Virgin Trains is bidding to launch a rival rail service between London and Liverpool after it loses its franchise.
Fares would be “at least 10% cheaper” than those offered by competitors and passengers would be guaranteed a seat, according to the firm.
The operator has submitted an application to launch open access services from May 2021, which is 14 months after its current West Coast Main Line franchise is due to expire.
Virgin Trains – owned by Virgin Group (51%) and Stagecoach (49%) – has run services on the route since 1997.
But its bid for the next franchise was disqualified by the Department for Transport (DfT) in a row over pensions.
Most rail services in Britain are contracted through franchises, but a handful of firms including Grand Central, Heathrow Express and Hull Trains run competing open access services.
Applications for permission to launch non-franchised services are considered by rail regulator the Office of Rail and Road (ORR), which says they must generate extra demand rather than simply take revenue away from incumbent operators.
Virgin Trains hopes to generate around £50 million of revenue each year running an hourly service for most of the day between London Euston and Liverpool Lime Street, calling at Lichfield, Tamworth, Nuneaton and Liverpool South Parkway.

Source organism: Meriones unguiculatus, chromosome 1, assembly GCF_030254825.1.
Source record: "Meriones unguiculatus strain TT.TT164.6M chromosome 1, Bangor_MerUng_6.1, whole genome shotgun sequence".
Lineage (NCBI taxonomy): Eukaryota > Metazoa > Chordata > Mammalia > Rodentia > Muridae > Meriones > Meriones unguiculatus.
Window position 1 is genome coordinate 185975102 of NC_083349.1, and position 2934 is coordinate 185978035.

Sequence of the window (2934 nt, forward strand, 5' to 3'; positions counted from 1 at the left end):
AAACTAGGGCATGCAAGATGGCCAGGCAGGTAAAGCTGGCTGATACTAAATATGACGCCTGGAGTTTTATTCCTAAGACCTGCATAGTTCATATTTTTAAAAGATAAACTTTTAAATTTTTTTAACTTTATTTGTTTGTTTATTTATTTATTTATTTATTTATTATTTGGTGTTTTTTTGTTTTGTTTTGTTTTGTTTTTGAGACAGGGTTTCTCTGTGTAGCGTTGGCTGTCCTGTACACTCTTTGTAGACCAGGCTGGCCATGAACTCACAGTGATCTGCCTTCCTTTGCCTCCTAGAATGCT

This would be in direct competition with whoever wins the West Coast Partnership (WCP) franchise, which will include West Coast Main Line and HS2 services.
Virgin Trains’ managing director Phil Whittingham said the firm has “led the UK rail industry for 22 years” with measures such as digital ticketing and scrapping Friday night peak restrictions.
He went on: “We want to go further. These new services will allow us to take the customer experience on the UK’s railways to the next level and show the rest of the industry how it can be done.”
An ORR spokesman said it will consider the application “in line with our open access policy”.
The initiative involves Virgin Group, Stagecoach, French state-owned operator SNCF and train manufacturer Alstom.
Virgin Trains’ failed bid for the WCP franchise was a joint venture between the three train operators.
They have launched legal action against the DfT over its disqualification, stating that bidders are being asked to take on “unquantifiable, unmanageable and inappropriate risk” in relation to pensions.
The DfT insists it has “total confidence in our process”.
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